Only upon entering Lipa City proper — which was still an hour and a half away from our destination — did we realize the enormity of our troubles.
A rotunda sat on the middle of the highway, flanked by a huge McDonald’s outlet which, in turn, cut the road into two directions.
Thankfully, the instructions — posted on and downloaded from the resort’s website — made no mention of these two structures nor the general direction which we would take.
But we all ignored that setback.
All three adults in the delegation considered themselves fairly experienced travelers.
The ceremony’s best man (who was behind the wheel) once lived in the East Coast with his family and I (the groomsman) once got lost in the subway — on New Year’s Eve at that — without being mistaken for a terrorist, a panhandler, or some Filipino hick living in Pittsburgh, Pennsylvania.
Years later, we missed a midnight train from Virginia to DC but our streetsmarts led us back to our hotel where our wives were waiting for us.
On separate occasions, both of us were also able to survive visiting two other continents with nothing but chutzpah and common sense to guide us throughout our trips.
But at that moment, one and half hours before the scheduled ceremony, as the car encircled the rotunda, we finally came to terms with our fate.
No amount of adventures in any foreign location were about to controvert our situation in Batangas. We were not only lost, we were absolutely, unquestionably, undisputably lost.
To quote a popular saying, we were fucked.

Lipa City is Makati on Valium

As we came to grips with this inconvenient truth, we attempted to do what appeared logical to three fairly-intelligent but lost adults at that time.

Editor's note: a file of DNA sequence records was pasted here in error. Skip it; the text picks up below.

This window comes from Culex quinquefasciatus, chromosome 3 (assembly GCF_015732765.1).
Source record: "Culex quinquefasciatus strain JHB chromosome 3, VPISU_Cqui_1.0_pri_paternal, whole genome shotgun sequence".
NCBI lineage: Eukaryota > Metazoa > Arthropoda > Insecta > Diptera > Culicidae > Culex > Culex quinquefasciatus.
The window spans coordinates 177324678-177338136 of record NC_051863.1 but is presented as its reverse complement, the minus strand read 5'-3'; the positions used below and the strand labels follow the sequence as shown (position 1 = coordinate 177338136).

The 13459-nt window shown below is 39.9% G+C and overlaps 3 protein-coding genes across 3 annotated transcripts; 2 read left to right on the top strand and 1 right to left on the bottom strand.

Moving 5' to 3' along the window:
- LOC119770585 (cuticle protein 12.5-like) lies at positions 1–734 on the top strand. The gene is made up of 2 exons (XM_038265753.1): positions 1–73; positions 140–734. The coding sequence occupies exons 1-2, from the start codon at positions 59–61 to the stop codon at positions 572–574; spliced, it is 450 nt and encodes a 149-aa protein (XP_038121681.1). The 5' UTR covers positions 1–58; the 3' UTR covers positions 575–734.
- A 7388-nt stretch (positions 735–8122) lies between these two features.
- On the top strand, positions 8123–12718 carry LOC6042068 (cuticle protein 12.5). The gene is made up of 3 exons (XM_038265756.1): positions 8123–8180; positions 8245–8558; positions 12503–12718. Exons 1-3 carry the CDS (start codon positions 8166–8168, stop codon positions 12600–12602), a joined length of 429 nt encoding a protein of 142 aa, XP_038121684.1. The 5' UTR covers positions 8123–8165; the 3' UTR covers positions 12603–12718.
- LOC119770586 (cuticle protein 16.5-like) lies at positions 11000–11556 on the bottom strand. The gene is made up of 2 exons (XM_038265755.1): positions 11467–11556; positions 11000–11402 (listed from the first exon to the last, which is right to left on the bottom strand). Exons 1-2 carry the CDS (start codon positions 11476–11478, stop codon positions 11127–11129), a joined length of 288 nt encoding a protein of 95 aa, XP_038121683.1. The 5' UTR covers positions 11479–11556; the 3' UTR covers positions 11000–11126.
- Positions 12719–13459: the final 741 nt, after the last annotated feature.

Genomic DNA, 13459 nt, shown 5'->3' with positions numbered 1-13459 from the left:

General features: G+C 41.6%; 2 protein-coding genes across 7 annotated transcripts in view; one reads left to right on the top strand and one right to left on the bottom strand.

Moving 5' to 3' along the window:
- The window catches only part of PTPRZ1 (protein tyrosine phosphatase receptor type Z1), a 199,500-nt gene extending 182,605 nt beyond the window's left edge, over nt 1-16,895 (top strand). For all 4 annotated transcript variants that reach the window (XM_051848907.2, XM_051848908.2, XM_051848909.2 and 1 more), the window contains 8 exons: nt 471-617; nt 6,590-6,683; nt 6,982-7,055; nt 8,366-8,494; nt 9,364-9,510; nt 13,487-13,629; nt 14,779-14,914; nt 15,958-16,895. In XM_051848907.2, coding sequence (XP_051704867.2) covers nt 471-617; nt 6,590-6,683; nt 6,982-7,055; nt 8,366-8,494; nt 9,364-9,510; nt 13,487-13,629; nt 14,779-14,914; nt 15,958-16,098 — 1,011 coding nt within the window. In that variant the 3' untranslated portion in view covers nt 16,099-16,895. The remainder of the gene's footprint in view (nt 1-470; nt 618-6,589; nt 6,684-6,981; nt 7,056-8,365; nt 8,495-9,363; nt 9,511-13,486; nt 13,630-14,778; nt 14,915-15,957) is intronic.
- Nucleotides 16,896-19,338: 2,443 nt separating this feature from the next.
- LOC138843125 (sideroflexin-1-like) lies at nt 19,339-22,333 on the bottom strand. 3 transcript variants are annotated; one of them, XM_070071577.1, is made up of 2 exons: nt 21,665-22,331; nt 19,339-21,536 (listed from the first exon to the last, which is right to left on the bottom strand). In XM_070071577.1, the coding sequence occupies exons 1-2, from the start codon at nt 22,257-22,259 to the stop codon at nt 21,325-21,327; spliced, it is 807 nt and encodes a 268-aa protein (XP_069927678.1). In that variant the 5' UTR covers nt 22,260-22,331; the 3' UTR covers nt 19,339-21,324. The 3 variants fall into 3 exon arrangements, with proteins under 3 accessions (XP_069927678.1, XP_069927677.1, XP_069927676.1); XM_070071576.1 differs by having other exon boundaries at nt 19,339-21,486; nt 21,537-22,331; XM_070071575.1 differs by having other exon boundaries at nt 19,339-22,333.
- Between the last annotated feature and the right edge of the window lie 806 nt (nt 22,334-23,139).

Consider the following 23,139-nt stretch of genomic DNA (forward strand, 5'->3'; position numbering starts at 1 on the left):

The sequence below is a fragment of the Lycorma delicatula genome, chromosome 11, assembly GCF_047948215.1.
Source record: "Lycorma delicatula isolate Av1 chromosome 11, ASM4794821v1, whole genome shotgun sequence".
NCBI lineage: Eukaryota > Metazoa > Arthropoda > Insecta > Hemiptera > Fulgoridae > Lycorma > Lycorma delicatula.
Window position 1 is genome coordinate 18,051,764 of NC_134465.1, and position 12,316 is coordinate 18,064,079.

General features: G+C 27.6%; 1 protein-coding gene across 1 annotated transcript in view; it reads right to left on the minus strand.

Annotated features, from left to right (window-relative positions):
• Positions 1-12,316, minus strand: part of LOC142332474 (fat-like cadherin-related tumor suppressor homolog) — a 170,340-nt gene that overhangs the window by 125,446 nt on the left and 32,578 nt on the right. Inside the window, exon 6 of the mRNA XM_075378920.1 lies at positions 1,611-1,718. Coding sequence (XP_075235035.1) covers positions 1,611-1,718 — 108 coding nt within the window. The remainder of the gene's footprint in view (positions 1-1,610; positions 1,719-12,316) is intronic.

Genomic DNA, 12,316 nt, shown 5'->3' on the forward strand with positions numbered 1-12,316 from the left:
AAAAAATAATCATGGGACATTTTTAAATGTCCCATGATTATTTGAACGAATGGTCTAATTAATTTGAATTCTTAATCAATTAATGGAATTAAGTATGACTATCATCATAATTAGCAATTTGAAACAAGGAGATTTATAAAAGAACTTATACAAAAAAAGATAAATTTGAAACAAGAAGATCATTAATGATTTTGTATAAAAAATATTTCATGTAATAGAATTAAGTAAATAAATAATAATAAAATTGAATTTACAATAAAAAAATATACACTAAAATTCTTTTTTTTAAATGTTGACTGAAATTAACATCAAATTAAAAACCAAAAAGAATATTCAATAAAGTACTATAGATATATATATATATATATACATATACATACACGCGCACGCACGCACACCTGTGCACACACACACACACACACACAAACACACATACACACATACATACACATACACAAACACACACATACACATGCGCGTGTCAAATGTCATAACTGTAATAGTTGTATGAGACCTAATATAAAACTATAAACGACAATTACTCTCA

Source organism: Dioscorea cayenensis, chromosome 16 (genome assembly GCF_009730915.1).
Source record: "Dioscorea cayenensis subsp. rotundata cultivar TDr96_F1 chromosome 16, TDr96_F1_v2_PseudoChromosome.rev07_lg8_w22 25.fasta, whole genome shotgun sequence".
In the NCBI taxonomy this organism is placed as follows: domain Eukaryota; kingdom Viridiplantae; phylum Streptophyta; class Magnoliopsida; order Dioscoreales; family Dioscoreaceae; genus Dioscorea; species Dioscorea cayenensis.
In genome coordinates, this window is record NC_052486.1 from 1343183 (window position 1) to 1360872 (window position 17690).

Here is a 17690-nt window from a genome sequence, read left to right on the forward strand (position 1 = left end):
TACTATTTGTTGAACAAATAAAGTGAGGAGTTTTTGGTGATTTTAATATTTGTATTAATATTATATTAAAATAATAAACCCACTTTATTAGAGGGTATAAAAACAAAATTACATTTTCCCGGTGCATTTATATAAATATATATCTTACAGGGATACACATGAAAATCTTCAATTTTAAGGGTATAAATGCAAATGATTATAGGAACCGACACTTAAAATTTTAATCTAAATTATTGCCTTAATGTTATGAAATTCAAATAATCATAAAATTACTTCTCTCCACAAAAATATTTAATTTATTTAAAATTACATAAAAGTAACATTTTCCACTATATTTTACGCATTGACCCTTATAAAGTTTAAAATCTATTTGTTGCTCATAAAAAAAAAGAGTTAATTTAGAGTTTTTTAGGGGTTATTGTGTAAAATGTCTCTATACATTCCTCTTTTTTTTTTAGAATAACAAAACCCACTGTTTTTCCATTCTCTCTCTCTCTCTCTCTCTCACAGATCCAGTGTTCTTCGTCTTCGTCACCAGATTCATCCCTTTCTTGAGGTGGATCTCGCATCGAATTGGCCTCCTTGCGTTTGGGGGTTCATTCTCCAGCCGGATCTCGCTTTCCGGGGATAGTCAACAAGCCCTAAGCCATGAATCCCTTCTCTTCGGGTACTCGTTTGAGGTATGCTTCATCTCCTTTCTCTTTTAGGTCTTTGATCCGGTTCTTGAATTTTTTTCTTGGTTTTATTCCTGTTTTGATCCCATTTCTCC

We drove into the city, madly, blindly, like three mice for whom a nursery rhyme was composed.
And as we traveled on its streets, we came to realize that Lipa City was Makati on Valium.
Like the Philippines’ premier business district, it had one-way streets more common than the signature accent of Leo Martinez.
Every time we made a wrong turn, we had to go around the block just to get back to where we were.
This occurred a couple of times while looking for a P. Torres — supposedly the location of a Mercury Drug store — which would then lead us to a Padre Garcia.
However, the route information that we had failed to indicate what P. Torres or Padre Garcia was.
Were these streets, districts, or neighborhoods? Or were these simply random names of dead or fictitious people designed to confuse cityfolk confident of their navigational skills?
We didn’t know and we didn’t care.
Our goal was to get to a resort in Laiya as soon as possible.
Unfortunately, another thing got in the way.
Vehicles in Lipa City traveled at the pace of the Philippines’ judicial system.
On more than one occasion, even though the road ahead was clear of any vehicle, pedestrian, or potential road kill, jeepneys rarely accelerated.
Instead, they moved at the pace of a fully-loaded shopping cart pushed behind by a senior citizen suffering from arthritis.